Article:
Changes to the voice, especially hoarseness, can be a symptom of esophageal cancer. The voice might sound raspy or strained. This happens if the cancer impacts the vocal cords and affects the laryngeal nerves.[[6]] Hoarseness can happen due to minor issues such as colds, laryngitis, GERD, and overusing the voice.[[4]] These instances of hoarseness might go away after the issue resolves. It can also be a sign of other types of cancer including lung cancer and laryngeal cancer.

man coughing into one hand and holding his other hand up



Bleeding in the esophagus due to esophageal cancer can cause anemia. This happens when the patient has low healthy red blood cell levels.[[5]] The bleeding can cause the person to lose more red blood cells than their body replaces. It can also cause the person to feel tired. Other situations can also cause anemia including deficiencies in iron, vitamin B12, and folic acid. Medical conditions that can result in anemia include Crohn’s disease, kidney disease, and rheumatoid arthritis.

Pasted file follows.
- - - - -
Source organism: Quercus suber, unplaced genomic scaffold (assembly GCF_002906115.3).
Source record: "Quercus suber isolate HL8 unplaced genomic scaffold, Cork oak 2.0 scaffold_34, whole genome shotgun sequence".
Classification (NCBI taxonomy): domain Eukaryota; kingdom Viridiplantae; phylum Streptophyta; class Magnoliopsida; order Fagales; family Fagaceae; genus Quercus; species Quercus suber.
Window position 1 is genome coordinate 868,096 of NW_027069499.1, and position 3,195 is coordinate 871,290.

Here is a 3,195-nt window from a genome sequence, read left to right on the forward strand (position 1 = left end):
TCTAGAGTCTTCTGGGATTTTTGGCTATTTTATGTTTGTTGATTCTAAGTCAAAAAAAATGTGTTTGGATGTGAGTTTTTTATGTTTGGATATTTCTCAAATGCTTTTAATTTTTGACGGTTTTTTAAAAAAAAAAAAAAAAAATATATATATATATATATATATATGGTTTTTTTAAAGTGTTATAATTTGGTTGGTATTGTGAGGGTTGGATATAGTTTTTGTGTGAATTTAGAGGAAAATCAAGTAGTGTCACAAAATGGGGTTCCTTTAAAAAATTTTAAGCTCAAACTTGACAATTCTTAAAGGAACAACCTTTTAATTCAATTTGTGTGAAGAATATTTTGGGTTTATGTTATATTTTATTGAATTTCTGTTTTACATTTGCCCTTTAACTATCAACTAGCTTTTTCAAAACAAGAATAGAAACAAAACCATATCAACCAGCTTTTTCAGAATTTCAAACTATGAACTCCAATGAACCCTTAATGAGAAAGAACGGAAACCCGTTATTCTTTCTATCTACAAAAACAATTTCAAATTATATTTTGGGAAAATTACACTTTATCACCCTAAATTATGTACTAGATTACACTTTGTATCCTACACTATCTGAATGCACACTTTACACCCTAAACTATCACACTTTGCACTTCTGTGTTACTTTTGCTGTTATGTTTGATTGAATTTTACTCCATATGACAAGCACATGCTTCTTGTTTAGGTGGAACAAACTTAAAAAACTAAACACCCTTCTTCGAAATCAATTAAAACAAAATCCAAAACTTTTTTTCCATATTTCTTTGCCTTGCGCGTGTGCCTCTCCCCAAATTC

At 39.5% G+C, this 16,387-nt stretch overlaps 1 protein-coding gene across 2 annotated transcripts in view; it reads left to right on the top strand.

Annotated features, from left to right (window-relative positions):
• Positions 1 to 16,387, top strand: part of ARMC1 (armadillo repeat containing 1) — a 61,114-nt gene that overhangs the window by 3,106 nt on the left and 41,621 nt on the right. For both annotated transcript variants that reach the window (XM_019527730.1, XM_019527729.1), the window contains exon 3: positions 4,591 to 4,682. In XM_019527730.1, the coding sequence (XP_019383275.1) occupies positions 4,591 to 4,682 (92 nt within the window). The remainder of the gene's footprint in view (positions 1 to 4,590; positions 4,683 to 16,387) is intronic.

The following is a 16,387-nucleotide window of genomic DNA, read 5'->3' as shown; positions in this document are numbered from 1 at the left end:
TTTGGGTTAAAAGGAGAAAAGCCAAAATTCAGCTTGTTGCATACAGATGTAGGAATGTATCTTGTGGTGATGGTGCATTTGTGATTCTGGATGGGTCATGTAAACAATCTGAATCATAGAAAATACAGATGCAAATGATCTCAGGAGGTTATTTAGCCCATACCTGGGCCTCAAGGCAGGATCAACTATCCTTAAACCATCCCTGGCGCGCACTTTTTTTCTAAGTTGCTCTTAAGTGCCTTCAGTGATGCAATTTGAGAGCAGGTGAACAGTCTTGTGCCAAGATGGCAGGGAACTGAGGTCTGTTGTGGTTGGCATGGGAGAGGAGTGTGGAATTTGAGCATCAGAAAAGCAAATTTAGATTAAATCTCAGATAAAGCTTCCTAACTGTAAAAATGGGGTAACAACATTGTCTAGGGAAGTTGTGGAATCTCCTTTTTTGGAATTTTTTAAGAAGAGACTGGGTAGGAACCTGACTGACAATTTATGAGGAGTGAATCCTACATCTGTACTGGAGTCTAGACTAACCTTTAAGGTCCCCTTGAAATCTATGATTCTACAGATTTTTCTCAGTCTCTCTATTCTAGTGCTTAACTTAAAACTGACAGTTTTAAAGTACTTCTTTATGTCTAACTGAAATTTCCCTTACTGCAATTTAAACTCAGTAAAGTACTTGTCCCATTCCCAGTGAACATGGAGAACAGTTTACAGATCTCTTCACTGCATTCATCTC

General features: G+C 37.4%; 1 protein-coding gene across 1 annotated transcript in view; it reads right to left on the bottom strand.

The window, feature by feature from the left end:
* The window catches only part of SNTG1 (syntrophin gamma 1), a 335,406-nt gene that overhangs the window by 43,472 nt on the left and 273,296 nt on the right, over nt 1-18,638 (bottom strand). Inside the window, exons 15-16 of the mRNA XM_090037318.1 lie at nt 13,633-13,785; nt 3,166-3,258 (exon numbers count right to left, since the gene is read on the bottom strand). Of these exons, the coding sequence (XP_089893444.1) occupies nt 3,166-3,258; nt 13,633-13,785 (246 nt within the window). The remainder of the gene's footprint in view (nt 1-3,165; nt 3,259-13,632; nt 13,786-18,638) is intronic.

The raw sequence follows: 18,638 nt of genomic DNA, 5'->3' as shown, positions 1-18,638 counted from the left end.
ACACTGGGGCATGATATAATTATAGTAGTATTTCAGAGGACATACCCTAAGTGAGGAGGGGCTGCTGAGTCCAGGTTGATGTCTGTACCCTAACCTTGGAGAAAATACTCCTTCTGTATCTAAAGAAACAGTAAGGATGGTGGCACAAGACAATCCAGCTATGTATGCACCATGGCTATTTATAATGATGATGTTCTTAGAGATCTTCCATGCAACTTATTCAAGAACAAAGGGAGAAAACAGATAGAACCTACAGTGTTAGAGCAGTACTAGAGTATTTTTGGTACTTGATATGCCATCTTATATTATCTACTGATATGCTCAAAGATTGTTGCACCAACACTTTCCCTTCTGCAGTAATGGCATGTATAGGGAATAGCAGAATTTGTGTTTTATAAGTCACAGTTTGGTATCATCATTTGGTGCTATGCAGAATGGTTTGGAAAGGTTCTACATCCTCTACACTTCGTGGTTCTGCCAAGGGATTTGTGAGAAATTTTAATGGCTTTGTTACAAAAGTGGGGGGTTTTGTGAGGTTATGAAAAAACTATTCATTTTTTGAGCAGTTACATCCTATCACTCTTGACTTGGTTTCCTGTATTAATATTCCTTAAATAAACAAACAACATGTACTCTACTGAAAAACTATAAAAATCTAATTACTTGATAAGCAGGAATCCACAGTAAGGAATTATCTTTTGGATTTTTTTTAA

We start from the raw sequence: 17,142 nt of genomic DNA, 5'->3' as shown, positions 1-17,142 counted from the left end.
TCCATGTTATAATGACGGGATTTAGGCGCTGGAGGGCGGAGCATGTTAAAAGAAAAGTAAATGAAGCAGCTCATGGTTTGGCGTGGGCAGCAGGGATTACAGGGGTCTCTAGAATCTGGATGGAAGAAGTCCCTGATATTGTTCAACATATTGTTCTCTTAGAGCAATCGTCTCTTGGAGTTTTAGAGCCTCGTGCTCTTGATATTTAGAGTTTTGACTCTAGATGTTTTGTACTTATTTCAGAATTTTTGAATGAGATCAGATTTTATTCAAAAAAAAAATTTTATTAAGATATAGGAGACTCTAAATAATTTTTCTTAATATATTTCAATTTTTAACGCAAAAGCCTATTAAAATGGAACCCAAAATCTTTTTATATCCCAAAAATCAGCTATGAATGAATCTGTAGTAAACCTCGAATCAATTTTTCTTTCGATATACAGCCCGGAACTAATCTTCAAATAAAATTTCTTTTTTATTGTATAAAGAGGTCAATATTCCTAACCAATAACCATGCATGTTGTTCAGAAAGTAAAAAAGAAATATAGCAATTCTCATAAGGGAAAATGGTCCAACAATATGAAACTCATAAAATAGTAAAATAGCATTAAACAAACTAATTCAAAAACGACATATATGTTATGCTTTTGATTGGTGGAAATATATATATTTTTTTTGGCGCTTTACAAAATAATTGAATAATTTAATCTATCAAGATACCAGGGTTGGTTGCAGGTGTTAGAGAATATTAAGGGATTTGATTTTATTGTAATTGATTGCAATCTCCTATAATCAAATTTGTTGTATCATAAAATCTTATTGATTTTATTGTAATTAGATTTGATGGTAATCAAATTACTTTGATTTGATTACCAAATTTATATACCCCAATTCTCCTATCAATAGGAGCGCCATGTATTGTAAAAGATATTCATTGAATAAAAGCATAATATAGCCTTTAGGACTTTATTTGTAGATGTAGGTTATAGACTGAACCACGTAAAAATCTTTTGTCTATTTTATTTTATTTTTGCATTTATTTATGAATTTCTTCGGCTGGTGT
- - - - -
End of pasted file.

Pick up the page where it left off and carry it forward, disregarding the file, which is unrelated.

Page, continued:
red blood cells


Pain in Other Areas

If esophageal cancer spreads to other nearby areas, the patient might experience pain in those areas. If it spreads to the membrane around the heart or between the lungs, it can cause back pain.[[3]] Esophageal cancer can also spread to the bones. This can cause bone pain or achiness. It can also spread to other areas and cause pain such as headaches if it spread to the brain or abdominal pain if it spreads to the liver.[[6]]

sad man with hand on his face


The information provided is for educational purposes only and is not intended to be a substitute for professional medical advice. Consult a qualified healthcare provider before starting any program. Reliance on any information is solely at your own risk. In case of a medical emergency, call 911 or go to the nearest emergency room.